programs (like those of Chile and the Four Tigers), came to have a literal interpretation of the poetry of Mexico's trade statistics.

When the poetry was finally deciphered (such as in the analysis published in Mexico City's Reforma, Dec. 19, 1994, p. 38A), Mexican Mandarins dumped their peso-based investments, and were quickly followed by stock analysts from Gringolandia who were as baffled as they were angry. What could have happened?, they asked themselves.

What, then, is the outlook for the System? Mexican Mandarins will continue to speak Chinese and act as if nothing out of the ordinary has happened or is required of them. The agreement between the government and the opposition parties that was signed on January 18, 1995, which gives assurances of a more open electoral process, including greater access to the printed and electronic press by non-PRI candidates, guarantees that Mexico's OCL will be used for the remainder of the Zedillo Administration.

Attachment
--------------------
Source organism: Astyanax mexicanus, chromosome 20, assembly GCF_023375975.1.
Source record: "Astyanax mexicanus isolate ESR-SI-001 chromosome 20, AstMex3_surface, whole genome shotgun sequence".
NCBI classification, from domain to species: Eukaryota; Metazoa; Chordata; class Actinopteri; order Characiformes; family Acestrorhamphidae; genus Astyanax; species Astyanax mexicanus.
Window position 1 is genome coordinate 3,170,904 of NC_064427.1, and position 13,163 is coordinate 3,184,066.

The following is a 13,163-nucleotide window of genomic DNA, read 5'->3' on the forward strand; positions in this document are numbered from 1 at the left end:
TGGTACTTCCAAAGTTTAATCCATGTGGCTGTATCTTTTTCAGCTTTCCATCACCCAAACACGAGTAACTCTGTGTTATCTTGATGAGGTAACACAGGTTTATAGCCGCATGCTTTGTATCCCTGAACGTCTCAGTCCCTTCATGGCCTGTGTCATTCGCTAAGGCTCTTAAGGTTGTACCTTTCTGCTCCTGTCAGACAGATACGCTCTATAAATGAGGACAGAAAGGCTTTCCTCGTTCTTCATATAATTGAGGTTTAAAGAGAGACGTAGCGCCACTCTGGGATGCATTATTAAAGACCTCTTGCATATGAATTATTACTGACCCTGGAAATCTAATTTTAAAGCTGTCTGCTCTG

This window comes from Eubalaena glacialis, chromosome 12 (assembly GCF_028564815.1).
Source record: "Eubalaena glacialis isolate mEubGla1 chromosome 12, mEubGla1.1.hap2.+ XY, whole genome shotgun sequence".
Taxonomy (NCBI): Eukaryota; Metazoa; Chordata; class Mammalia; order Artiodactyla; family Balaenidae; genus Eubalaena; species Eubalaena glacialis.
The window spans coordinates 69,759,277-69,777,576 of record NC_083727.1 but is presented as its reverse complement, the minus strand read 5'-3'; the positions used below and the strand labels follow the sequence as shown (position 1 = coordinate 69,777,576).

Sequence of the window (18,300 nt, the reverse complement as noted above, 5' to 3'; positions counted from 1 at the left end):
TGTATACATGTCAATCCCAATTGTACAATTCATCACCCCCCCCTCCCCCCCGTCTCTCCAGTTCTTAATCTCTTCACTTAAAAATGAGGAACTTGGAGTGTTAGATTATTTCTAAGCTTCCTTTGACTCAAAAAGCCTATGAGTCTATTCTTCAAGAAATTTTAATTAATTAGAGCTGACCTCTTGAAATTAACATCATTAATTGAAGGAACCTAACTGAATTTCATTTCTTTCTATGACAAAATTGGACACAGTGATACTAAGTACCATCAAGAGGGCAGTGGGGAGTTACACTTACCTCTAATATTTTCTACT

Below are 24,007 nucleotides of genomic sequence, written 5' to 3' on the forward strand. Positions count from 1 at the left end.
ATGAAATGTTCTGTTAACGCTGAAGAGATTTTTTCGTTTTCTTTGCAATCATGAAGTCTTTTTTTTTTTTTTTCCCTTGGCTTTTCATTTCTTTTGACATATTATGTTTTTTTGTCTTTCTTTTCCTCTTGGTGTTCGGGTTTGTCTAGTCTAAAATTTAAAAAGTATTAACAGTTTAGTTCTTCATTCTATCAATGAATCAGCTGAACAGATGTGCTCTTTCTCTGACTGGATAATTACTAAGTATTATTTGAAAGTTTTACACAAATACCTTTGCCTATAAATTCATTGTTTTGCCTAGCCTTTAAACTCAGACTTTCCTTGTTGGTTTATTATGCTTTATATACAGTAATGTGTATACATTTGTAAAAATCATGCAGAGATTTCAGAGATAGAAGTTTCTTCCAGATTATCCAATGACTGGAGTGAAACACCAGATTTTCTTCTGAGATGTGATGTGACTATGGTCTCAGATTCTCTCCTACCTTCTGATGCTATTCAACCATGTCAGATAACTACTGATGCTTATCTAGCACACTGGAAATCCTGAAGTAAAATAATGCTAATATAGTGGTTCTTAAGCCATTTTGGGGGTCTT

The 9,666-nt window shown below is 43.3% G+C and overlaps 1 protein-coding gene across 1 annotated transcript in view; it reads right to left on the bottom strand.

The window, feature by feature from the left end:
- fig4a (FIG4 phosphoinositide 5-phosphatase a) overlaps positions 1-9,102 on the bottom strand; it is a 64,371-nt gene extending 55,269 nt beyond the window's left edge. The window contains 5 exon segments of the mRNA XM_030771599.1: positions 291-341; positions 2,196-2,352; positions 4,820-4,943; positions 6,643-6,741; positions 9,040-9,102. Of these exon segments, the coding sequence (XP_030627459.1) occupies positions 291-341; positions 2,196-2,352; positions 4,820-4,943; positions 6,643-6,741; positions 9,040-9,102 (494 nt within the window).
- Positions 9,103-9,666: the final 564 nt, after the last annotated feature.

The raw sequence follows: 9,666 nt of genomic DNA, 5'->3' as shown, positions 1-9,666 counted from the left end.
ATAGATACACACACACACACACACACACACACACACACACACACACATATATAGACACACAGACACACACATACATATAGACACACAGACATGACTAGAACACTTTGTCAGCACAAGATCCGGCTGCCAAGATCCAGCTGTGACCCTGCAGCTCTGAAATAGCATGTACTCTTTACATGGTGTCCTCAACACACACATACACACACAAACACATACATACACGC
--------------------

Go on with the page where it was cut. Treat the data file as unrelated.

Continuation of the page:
One part of the epic has not yet been deciphered, either in Mexico or abroad: Mexico as a market and as a political lobbying force is universally advertised in its northern capital as "our third largest trading partner." Sí, pero no, yes I hear you, but it's not really true. Subtract some 60% of Mexico's merchandise trade that corresponds to transactions between U.S. manufacturers with affiliated plants in Mexico (including maquiladoras and others): the remaining trade figures are the ones with which to calculate Mexico's true rank as a trading partner. That rank is tenth or fifteenth, but not third.

George Baker

Tel: 713-627-9390 Fax: 713-627-9391